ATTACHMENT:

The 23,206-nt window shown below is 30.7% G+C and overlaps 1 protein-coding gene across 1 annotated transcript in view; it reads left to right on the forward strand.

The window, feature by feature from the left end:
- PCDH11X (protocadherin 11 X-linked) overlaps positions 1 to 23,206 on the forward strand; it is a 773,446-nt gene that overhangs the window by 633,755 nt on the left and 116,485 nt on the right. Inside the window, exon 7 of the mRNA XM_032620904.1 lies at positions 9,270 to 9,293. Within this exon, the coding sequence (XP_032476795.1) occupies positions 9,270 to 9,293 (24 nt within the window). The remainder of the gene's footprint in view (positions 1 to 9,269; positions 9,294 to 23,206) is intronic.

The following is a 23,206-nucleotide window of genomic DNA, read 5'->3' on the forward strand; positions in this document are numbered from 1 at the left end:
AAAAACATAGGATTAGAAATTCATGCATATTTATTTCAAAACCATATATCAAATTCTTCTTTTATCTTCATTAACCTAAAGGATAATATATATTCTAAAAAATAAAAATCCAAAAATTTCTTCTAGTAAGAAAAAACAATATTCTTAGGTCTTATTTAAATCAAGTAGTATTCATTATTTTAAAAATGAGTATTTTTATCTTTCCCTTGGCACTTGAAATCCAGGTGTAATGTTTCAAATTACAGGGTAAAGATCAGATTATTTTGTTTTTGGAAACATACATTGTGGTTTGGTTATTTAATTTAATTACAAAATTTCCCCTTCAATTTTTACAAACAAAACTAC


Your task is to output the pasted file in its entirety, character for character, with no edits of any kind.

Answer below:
The 23,206-nt window shown below is 30.7% G+C and overlaps 1 protein-coding gene across 1 annotated transcript in view; it reads left to right on the forward strand.

The window, feature by feature from the left end:
- PCDH11X (protocadherin 11 X-linked) overlaps positions 1 to 23,206 on the forward strand; it is a 773,446-nt gene that overhangs the window by 633,755 nt on the left and 116,485 nt on the right. Inside the window, exon 7 of the mRNA XM_032620904.1 lies at positions 9,270 to 9,293. Within this exon, the coding sequence (XP_032476795.1) occupies positions 9,270 to 9,293 (24 nt within the window). The remainder of the gene's footprint in view (positions 1 to 9,269; positions 9,294 to 23,206) is intronic.

The following is a 23,206-nucleotide window of genomic DNA, read 5'->3' on the forward strand; positions in this document are numbered from 1 at the left end:
AAAAACATAGGATTAGAAATTCATGCATATTTATTTCAAAACCATATATCAAATTCTTCTTTTATCTTCATTAACCTAAAGGATAATATATATTCTAAAAAATAAAAATCCAAAAATTTCTTCTAGTAAGAAAAAACAATATTCTTAGGTCTTATTTAAATCAAGTAGTATTCATTATTTTAAAAATGAGTATTTTTATCTTTCCCTTGGCACTTGAAATCCAGGTGTAATGTTTCAAATTACAGGGTAAAGATCAGATTATTTTGTTTTTGGAAACATACATTGTGGTTTGGTTATTTAATTTAATTACAAAATTTCCCCTTCAATTTTTACAAACAAAACTAC